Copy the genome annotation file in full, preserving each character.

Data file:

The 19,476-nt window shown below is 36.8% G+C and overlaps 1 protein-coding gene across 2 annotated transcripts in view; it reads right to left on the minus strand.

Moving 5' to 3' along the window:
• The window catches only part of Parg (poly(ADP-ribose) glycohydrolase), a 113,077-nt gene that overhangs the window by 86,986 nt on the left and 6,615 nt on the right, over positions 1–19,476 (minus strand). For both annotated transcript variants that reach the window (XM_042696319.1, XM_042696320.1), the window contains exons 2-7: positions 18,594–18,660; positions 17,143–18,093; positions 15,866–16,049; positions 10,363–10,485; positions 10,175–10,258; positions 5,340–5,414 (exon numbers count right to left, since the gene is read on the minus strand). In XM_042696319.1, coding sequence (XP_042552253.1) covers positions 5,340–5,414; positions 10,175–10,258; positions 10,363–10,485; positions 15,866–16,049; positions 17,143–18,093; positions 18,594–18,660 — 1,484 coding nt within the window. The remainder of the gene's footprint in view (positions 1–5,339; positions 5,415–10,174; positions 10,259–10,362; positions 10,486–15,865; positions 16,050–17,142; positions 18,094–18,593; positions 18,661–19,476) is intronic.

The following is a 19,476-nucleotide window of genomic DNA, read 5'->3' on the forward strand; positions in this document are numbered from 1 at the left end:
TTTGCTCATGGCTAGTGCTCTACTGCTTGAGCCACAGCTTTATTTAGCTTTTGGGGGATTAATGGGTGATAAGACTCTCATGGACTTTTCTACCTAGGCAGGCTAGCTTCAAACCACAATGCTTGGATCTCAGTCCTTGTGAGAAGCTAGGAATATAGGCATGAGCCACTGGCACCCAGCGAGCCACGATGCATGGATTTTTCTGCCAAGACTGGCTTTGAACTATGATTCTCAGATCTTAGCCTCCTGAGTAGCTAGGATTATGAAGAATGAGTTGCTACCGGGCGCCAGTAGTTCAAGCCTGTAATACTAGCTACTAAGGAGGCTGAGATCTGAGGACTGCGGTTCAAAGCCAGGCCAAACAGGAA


The 19,476-nt window shown below is 36.8% G+C and overlaps 1 protein-coding gene across 2 annotated transcripts in view; it reads right to left on the minus strand.

Moving 5' to 3' along the window:
• The window catches only part of Parg (poly(ADP-ribose) glycohydrolase), a 113,077-nt gene that overhangs the window by 86,986 nt on the left and 6,615 nt on the right, over positions 1–19,476 (minus strand). For both annotated transcript variants that reach the window (XM_042696319.1, XM_042696320.1), the window contains exons 2-7: positions 18,594–18,660; positions 17,143–18,093; positions 15,866–16,049; positions 10,363–10,485; positions 10,175–10,258; positions 5,340–5,414 (exon numbers count right to left, since the gene is read on the minus strand). In XM_042696319.1, coding sequence (XP_042552253.1) covers positions 5,340–5,414; positions 10,175–10,258; positions 10,363–10,485; positions 15,866–16,049; positions 17,143–18,093; positions 18,594–18,660 — 1,484 coding nt within the window. The remainder of the gene's footprint in view (positions 1–5,339; positions 5,415–10,174; positions 10,259–10,362; positions 10,486–15,865; positions 16,050–17,142; positions 18,094–18,593; positions 18,661–19,476) is intronic.

The following is a 19,476-nucleotide window of genomic DNA, read 5'->3' on the forward strand; positions in this document are numbered from 1 at the left end:
TTTGCTCATGGCTAGTGCTCTACTGCTTGAGCCACAGCTTTATTTAGCTTTTGGGGGATTAATGGGTGATAAGACTCTCATGGACTTTTCTACCTAGGCAGGCTAGCTTCAAACCACAATGCTTGGATCTCAGTCCTTGTGAGAAGCTAGGAATATAGGCATGAGCCACTGGCACCCAGCGAGCCACGATGCATGGATTTTTCTGCCAAGACTGGCTTTGAACTATGATTCTCAGATCTTAGCCTCCTGAGTAGCTAGGATTATGAAGAATGAGTTGCTACCGGGCGCCAGTAGTTCAAGCCTGTAATACTAGCTACTAAGGAGGCTGAGATCTGAGGACTGCGGTTCAAAGCCAGGCCAAACAGGAA